THURSDAY, NOV. 5: Two weeks of preparation were completed today, as the Wayne Hills Patriots had its final practice, in advance of the Nov. 6 game at Wayne Valley.
While head coach Wayne Demikoff was far from pleased with the overall effort at the Nov. 4, practice, a much more focused group of Patriots put in a three-hour workout today. In fact, most of the team was out earlier than the starting time of 10 a.m. to stretch.
The scout team goes through various Wayne Valley formations while the defense makes the adjustments to various schemes. Demikoff’s familiar ‘Good….back in the huddle’ after each scenario is commonplace. If there’s a mistake, or misalignment, it’s ‘Are you kidding me? Get back in the huddle.’
Offensive coordinator John Jacob is one of those guys you’ll never truly know, on a football field. He changes his mood during a drill as quickly as someone changes their socks.
A man with as dry a sense of humor as there is, he’s a modern day Rich Little. He can imitate just about anyone. Many times, he’ll tell a story involving multiple people, and the way he tells the story, you’d swear that everyone is in the room, with him.
On the field, I’ve often said ‘Jakes’ is never happy, but loves what he does. Football is what drives him, for sure. Today, he’s busy chiding the offense.
“Focus and discipline,” he says repeatedly, with the voice decibel rising to almost an operatic level. “You don’t want to look back and say what should have been. Stay focused.”
Now that the freshman season is concluded (Hills finished 9-0, including a 27-7 win over Wayne Valley on Nov. 4), a number of frosh are now practicing with the varsity.
“You’re with the big boys now,” said the ‘Czar’, Walt Johnson, as the special teams coach walked by the kids with fresh faces, most of whom look barely over the age of 12.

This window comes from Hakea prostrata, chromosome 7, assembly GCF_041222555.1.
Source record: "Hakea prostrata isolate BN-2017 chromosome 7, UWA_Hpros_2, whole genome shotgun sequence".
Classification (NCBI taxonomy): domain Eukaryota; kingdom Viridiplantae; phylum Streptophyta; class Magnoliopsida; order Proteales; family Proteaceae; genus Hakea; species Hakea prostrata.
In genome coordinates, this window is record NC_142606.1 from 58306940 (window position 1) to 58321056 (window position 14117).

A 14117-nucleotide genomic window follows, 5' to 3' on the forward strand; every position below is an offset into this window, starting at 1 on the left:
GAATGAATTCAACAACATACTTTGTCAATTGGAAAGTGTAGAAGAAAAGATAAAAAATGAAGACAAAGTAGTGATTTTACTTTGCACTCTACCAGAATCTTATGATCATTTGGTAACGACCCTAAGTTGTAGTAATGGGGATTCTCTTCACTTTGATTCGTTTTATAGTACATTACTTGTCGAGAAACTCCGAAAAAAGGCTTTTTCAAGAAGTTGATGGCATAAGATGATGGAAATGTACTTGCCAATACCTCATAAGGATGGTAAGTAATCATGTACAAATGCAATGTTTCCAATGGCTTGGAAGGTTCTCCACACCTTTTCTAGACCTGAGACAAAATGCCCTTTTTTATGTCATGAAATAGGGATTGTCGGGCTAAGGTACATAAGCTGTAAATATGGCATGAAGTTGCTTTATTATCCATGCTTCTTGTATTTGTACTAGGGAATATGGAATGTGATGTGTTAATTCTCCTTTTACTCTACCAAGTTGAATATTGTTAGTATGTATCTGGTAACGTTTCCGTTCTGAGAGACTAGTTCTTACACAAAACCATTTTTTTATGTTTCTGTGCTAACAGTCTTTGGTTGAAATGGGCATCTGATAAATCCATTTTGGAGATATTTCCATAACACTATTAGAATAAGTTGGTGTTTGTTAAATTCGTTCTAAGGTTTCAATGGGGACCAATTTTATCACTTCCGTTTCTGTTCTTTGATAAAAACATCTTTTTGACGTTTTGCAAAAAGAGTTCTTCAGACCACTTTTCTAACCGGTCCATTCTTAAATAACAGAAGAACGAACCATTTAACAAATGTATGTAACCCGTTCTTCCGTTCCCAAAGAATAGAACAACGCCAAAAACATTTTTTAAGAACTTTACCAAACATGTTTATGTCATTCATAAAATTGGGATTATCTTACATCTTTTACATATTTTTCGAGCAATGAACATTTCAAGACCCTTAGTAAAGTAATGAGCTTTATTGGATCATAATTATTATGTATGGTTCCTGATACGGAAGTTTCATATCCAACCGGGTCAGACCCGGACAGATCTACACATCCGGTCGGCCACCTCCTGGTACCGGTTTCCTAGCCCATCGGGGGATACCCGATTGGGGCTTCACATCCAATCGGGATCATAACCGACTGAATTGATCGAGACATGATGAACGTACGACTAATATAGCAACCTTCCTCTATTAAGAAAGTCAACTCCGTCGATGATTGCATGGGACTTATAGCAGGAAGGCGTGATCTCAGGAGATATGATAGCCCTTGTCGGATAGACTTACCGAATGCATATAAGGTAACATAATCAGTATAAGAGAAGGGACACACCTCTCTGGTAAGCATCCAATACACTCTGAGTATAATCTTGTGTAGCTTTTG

Johnson is an admitted organizational freak. If there’s a piece of paper out of place, it drives him crazy.
“Fail to plan, (then you) plan to fail,” Johnson said. “With kids this age, or younger, there’s a reason why structure is so important, both with athletes and students, in general. Every detail is important.”
For the most part, the players are loose, but are clearly locked in. They’re quick to recognize formations, and when Demikoff asks the defensive players about where to lineup on D for a particular play, 10 to 12 voices are quick to respond.
The coaches seem comfortable, too. There’s the usual back-and-forth among the guys as to which station may have gone over the limit for a drill. “I’m only 10 minutes late,” said Demikoff with a smirk. “I’m always on time,” Jacob counters, as some of the other coaches try not to break into laughter.
Matt Bogert and Mike Peischl, who coached the freshmen this fall, are now working with the varsity coaches. Today, those coaches are Demikoff, Jakes, Jermain Johnson, Mike Kelly, The Czar, Anthony Vitale and Eric Magrini.
Peischl, Kelly and Magrini are all former Patriots, and the three often share stories of their playing days at Hills, usually including former coach Chris Olsen in their summary of some crazy, but great times. Peischl was the quarterback of the 2005 state championship team while Kelly and Magrini were teammates in 1995 and 1996.
For Magrini, these have been some hectic weeks. He and his girlfriend, Michelle, welcomed their first child, Presley, into the world and Magrini, an educator, recently started working in a new school district.
But for Magrini, as he loves to say, “it’s all about saving the problem, babe.”
Demikoff reminded his players at the end of practice that it’s important for them to get some rest. Since there’s no school today, or tomorrow, he urges the kids to take some down time and stay hydrated, since it’s been unusually warm for this time of year, and the temperature on game day could hit 75 degrees, or warmer.
“No cramping up tomorrow,” Demikoff tells his players.
As for the game, the coach seems confident.
“We’re ready,” he says as the players listen intently. “What do you want to be remembered for, when it comes to playing football? Tomorrow night, you’ll get an opportunity that not all athletes get. You’ll be playing before a huge crowd, on a great night for football. It’s all in front of you.”
And with that, another practice is over, and game time is nearing.
Tick, tick, tick….